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More homeless people in B.C. are dying than ever, coroner's report says

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Deaths among British Columbians experiencing homelessness have risen dramatically in recent years, a report from the BC Coroners Service revealed.

At least 342 homeless people died in 2022, which is 75 more than in 2021, and 198 more than in 2020.

The report looks at recorded fatalities among B.C.’s homeless population since 2015. From that year to 2022, 1,464 people have died.

But between 2015 and 2020, the annual average was 143 deaths. For the past two years, the average count more than doubled to 305.

“It is gut-wrenching. It's difficult to see,” said Fiona York, an advocate for residents the CRAB Park encampment in Vancouver. “Why are these numbers so out of control, and not being not being addressed with urgency?”

However, she said it’s not a huge shock to see the numbers as high as they are. “We see it all the time, you know, in our work and on the street,” she said. “It's something that we see and live and know every day (as) people working in this field.”

According to the report, the highest number of deaths occurred in Vancouver, Surrey and Victoria. Across the years studied, 74 per cent of fatalities were among people ages 30 to 59, and 82 per cent were male.

The report defines homelessness as living outdoors, in a make-shift shelter, a parked vehicle, a vacant home or any other structure not intended for living in, as well as those staying at an overnight or short-term shelter, safe and transition houses, or are staying with family or friends for less than 30 days.

MOST DEATHS DUE TO TOXIC DRUGS

In 2022, 90 per cent of the deaths among homeless people were classified as accidental. Of those deaths, 93 per cent were due to unregulated drug toxicity—or 84 per cent of all fatalities. Five per cent died of natural causes, two per cent by homicide and 1.5 per cent from suicide.

In 2022, 2,377 people in B.C. lost their lives to toxic drugs. That means only 12 per cent of people who died from overdoses were homeless, while 84 per cent of homeless people who died were killed by drugs.

“The homeless population, so often, there is that stigma and that discrimination, and people are impacted differently when they have different life circumstances,” York said.

She said that calls to take dramatic action on the toxic drug crisis often fall on deaf ears, and those who do step in are prosecuted for it, giving the DULF compassion club as an example. 

“When a house is burning, sometimes you have to break the windows. Sometimes you have to do something that's outside of the box or outside of the ordinary. And that’s not happened. It's in fact, it's being pushed back against. And now we're seeing numbers like this, and these are the results,” York said.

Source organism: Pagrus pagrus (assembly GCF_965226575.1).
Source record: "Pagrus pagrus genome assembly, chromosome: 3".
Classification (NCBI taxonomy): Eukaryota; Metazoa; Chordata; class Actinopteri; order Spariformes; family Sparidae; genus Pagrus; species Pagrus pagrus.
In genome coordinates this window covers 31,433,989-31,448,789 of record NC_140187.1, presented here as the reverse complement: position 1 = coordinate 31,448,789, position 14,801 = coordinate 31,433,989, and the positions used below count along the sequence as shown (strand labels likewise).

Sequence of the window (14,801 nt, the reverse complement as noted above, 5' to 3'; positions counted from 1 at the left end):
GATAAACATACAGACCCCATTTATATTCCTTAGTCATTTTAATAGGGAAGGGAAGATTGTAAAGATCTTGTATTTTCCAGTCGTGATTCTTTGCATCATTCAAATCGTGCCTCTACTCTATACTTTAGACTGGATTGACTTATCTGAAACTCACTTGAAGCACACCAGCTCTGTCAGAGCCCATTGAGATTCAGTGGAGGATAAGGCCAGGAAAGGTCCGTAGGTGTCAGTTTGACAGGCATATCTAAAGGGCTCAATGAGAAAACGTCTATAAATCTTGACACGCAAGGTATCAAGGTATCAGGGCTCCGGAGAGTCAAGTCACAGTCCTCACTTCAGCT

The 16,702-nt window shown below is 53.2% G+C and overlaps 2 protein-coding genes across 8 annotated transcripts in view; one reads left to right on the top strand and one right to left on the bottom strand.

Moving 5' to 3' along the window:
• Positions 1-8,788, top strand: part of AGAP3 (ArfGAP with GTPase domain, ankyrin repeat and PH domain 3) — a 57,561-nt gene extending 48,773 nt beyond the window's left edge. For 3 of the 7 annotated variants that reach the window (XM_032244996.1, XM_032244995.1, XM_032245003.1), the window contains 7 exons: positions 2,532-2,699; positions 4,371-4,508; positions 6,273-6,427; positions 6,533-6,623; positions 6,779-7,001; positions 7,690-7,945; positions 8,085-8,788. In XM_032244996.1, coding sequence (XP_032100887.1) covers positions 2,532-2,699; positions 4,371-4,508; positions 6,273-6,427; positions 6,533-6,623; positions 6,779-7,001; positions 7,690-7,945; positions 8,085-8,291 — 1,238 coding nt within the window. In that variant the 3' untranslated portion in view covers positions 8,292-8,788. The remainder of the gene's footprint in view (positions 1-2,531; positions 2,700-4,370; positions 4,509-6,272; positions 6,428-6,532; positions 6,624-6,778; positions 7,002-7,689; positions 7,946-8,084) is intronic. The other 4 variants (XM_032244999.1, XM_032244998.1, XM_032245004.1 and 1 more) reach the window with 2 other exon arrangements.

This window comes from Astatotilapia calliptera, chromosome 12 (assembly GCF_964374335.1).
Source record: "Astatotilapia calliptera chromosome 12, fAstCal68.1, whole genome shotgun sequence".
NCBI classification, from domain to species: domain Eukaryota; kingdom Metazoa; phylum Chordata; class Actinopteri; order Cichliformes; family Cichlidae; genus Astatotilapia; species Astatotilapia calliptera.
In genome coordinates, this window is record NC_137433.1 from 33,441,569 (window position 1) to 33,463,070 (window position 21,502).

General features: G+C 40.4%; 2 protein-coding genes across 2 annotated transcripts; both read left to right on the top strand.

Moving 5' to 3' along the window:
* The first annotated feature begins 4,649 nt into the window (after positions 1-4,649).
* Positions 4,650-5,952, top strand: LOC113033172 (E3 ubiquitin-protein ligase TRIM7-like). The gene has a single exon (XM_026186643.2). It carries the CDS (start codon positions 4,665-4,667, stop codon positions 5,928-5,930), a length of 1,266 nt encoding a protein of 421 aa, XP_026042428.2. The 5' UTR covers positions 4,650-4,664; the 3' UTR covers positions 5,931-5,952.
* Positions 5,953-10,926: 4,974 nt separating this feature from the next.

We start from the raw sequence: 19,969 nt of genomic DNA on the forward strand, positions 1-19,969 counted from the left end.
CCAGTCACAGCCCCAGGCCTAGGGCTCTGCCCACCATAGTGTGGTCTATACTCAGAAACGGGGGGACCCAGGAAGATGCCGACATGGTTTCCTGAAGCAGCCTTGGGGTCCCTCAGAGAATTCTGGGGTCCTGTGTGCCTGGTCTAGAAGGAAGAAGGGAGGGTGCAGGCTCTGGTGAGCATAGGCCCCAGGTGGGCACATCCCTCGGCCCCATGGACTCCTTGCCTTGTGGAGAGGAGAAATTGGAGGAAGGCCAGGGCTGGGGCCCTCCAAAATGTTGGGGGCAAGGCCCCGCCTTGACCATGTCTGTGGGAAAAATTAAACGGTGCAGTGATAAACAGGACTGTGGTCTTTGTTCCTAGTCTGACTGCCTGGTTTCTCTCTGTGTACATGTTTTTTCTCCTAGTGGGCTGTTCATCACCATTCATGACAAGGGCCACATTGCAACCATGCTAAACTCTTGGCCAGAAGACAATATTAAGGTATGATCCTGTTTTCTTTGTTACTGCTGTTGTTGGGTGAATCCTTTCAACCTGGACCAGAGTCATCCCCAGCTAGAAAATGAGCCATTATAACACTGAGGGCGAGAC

COLDER MONTHS MORE DEADLY

The report says homeless people die more often in the fall and winter months.

The coroners service also differentiates between “sheltered” and “unsheltered” homelessness. From 2015 to 2022, those who were unsheltered accounted for 50 per cent of deaths, while 32 per cent were sheltered and 17 per cent were listed as unknown.

Advocates have been calling for a moratorium on evicting people from their tents until the weather gets warmer. In CRAB Park, park rangers show up every morning to enforce a city bylaw requiring people to pack up and leave during the day.

“It should be year round, but at least for the winter months, because recognizing those circumstances that it's raining, that it's winter, that we're in a cold country, that it's cold in those hours in the morning,” York said.

“They are exposed to the elements, they’re outside, there's nowhere to go all day long, you can't really just go into a community center or library with your cart and your belongings and everything that you own, every single day all day long,” she continued.

THE SOLUTION

York said there’s a simple solution to the death toll that could be implemented immediately: listen to the people who are most impacted.

“When we're talking about survival conditions for people, consider the impact of these decisions that are made at levels that are so far removed from the population. What impact are they having? What is that doing to somebody's life?” she said.

“Providing what's needed, rather than just saying, we don't want that to exist. We don't want that to happen. Let's make it invisible,” York continued. “You still have to meet people where they're at, and make sure people are safe where they are.”

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